“We’ve got depth. The key is going to be the progression of players from one year to the next, but we also need production out of (Zac) Beauregard and (Drew) Johnston, who are 19 now,” Hulton said. “(Brett) Budgell, (Thomas) Casey, (Cedric) Desruisseaux, they’ll bring it, but we need some of that push from underneath.”
Cedric Desruisseaux a Focal Point on Offense
The Islanders are certainly seeing progression from 18-year-old Patrick LeBlanc, who struggled to produce offense last season but has put up two goals and eight points through four preseason games, which the Islanders have split at two wins, two losses. “It’s nice to see LeBlanc get on the scoresheet fairly consistently and create some confidence for himself,” Hulton said. He added 2020 second-round pick Sam Oliver has had a strong camp, bringing a heavy shot and high hockey IQ.
Desruisseaux, 20, will look to improve on his 40-point season of a year ago and Hulton said he’s looked excellent in the exhibition games so far. “Desruisseaux has been lights out since the drop of the puck. On night one, he was our best player and he hasn’t really let off. He looks even more confident. He had a rough first half last year but got his confidence back late and he’s picked up where he left off,” Hulton said. “He’s skating extremely well and his shot looks to have improved.”
Charlottetown scored 19 goals in a pair of road wins over the Acadie-Bathurst Titan on Sept. 11 and Sept. 20. While Hulton said he doesn’t put much stock in preseason, that helped assuage any concerns about where the goals will come from. The coach added he’s happy with what he’s seen from both power-play units. No line combinations are set in stone yet.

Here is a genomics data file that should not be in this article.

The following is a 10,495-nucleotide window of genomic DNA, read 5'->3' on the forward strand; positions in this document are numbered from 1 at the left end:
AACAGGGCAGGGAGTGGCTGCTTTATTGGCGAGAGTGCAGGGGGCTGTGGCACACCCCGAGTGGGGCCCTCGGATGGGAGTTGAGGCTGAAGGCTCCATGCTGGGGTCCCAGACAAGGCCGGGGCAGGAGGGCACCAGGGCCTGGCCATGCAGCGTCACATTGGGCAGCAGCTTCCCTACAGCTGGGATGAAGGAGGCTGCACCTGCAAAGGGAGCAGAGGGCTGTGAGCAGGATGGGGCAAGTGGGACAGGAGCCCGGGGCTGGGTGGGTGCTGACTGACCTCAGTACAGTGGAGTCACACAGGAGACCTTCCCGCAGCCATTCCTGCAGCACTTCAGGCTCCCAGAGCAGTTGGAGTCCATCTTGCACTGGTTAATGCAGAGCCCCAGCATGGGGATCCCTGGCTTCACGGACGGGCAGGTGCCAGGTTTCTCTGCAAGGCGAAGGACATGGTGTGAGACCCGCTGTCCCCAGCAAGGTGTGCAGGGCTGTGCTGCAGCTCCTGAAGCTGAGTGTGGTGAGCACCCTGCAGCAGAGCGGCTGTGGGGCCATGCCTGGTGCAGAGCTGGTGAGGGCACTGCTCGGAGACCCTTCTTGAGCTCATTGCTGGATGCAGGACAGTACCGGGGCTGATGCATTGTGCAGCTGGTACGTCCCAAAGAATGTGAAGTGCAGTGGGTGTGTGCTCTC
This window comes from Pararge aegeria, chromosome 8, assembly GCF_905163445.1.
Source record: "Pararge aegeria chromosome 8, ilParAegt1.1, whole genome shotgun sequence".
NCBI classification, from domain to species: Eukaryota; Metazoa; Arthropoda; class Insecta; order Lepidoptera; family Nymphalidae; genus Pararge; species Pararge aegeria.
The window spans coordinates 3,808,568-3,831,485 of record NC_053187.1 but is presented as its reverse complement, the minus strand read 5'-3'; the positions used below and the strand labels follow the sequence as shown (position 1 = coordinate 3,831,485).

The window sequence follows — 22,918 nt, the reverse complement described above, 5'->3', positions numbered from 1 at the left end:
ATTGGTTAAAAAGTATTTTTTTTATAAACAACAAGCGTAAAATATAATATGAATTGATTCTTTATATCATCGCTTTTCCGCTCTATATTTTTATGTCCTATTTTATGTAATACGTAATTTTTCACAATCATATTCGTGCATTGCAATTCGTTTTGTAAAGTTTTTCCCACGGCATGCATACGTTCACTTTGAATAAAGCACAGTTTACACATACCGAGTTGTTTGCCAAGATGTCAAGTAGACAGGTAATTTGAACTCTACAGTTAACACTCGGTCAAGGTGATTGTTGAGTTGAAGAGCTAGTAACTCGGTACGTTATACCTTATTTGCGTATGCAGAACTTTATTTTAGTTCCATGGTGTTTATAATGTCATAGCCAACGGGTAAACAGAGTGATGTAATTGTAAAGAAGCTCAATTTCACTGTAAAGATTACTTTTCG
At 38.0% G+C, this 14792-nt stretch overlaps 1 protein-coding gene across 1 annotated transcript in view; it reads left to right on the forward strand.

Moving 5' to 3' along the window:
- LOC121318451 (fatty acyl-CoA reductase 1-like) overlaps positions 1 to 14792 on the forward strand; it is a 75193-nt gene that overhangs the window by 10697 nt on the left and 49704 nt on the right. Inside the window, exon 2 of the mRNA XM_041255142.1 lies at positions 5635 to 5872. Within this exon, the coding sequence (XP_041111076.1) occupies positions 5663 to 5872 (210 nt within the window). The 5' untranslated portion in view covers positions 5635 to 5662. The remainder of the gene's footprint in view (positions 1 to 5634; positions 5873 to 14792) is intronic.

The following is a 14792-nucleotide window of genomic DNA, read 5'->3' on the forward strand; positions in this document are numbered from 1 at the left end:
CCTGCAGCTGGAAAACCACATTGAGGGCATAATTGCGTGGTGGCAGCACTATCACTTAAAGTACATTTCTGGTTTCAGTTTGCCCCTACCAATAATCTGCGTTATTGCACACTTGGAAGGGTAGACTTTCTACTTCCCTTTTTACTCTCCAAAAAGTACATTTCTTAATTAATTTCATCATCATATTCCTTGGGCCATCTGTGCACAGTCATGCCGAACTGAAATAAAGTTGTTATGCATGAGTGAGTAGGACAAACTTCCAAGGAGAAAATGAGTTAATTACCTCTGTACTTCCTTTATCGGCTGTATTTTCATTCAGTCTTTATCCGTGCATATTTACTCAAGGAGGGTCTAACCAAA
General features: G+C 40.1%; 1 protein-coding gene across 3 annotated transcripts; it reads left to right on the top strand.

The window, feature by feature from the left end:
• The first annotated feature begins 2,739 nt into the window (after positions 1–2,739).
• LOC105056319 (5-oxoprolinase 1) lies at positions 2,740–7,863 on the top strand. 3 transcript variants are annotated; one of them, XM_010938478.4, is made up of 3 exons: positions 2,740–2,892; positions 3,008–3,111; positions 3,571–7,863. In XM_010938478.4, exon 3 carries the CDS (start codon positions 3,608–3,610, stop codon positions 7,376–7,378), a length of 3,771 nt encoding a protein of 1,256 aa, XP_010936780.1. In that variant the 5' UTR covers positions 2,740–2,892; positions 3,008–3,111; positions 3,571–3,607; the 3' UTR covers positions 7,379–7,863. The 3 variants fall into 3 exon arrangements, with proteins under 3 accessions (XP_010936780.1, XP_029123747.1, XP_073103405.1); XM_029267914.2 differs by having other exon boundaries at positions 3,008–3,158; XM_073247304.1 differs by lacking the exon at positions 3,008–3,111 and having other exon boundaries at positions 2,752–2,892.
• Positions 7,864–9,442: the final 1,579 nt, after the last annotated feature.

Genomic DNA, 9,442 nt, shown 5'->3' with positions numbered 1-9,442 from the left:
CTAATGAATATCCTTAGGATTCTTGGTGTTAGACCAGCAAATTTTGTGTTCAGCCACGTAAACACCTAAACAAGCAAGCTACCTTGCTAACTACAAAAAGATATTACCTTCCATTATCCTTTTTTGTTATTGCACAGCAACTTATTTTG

Lukas Cormier Leads Bulky Defense Corps
The Islanders knew defense would be their biggest strength this season, and it helps when a strong top four comes back heavier after a big summer in the gym. Hulton said Plandowski, 2020 NHL Draft prospect Lukas Cormier, Noah Laaouan and William Trudeau have all added muscle over the offseason.
“Our top four D has been as advertised,” Hulton said. “Cormier is bigger, faster, stronger. Laaouan had a big summer. You see the results on the ice.”
Charlottetown was in the unique position of already having all six starting defensemen penciled into the lineup when training camp began, with Tremblay and gritty sophomore Anthony Hamel on the third pair. But there was one spot available and Ryan Maynard grabbed it with a strong preseason. The 18-year-old put up well over a point per game in his last two seasons of midget AAA with the Kapuskasing Flyers in northern Ontario. In fact, he was named league MVP in 2019-20.
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“Maynard has been a nice find from the free-agent market, a 6-foot-3 kid who can skate,” Hulton said. “He’s a kid that came with offensive pedigree. He scored 27 goals as a defenseman. It’s obvious he thinks the game well offensively – that was evident our first (two games) in Moncton when he scored two goals. He’s got natural instincts, skates well for a big kid. He’s raw and has a lot to learn in terms of the day-to-day intensity it takes to be successful, but I think his learning curve will be quick.”
There’s plenty of uncertainty in the QMJHL this season due to COVID-19, but the Islanders, like the other 17 clubs, are raring to hit the ice for real and see what they’ve got. Newly acquired starting goalie Colten Ellis will get his first test in the season opener against the Moncton Wildcats on Oct. 2.